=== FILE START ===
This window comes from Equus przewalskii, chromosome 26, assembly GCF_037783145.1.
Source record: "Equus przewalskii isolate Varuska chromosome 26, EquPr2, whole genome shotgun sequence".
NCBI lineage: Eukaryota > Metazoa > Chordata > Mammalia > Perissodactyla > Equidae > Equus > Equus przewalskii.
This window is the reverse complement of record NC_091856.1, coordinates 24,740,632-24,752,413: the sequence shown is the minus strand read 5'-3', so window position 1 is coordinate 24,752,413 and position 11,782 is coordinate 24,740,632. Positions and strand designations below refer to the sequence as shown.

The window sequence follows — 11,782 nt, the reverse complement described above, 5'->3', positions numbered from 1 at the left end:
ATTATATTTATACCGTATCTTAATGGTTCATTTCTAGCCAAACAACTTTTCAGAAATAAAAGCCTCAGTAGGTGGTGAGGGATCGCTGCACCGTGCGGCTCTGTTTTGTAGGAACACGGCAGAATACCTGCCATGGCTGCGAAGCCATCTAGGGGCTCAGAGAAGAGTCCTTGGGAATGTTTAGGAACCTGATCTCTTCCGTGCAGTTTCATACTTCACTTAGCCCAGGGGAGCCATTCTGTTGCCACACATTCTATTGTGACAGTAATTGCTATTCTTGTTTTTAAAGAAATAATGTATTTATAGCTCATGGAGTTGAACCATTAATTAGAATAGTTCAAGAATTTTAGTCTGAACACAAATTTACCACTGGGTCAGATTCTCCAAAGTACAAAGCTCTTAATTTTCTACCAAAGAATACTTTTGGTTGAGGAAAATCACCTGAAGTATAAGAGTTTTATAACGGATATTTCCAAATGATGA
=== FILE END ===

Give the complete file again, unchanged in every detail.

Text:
This window comes from Equus przewalskii, chromosome 26, assembly GCF_037783145.1.
Source record: "Equus przewalskii isolate Varuska chromosome 26, EquPr2, whole genome shotgun sequence".
NCBI lineage: Eukaryota > Metazoa > Chordata > Mammalia > Perissodactyla > Equidae > Equus > Equus przewalskii.
This window is the reverse complement of record NC_091856.1, coordinates 24,740,632-24,752,413: the sequence shown is the minus strand read 5'-3', so window position 1 is coordinate 24,752,413 and position 11,782 is coordinate 24,740,632. Positions and strand designations below refer to the sequence as shown.

The window sequence follows — 11,782 nt, the reverse complement described above, 5'->3', positions numbered from 1 at the left end:
ATTATATTTATACCGTATCTTAATGGTTCATTTCTAGCCAAACAACTTTTCAGAAATAAAAGCCTCAGTAGGTGGTGAGGGATCGCTGCACCGTGCGGCTCTGTTTTGTAGGAACACGGCAGAATACCTGCCATGGCTGCGAAGCCATCTAGGGGCTCAGAGAAGAGTCCTTGGGAATGTTTAGGAACCTGATCTCTTCCGTGCAGTTTCATACTTCACTTAGCCCAGGGGAGCCATTCTGTTGCCACACATTCTATTGTGACAGTAATTGCTATTCTTGTTTTTAAAGAAATAATGTATTTATAGCTCATGGAGTTGAACCATTAATTAGAATAGTTCAAGAATTTTAGTCTGAACACAAATTTACCACTGGGTCAGATTCTCCAAAGTACAAAGCTCTTAATTTTCTACCAAAGAATACTTTTGGTTGAGGAAAATCACCTGAAGTATAAGAGTTTTATAACGGATATTTCCAAATGATGA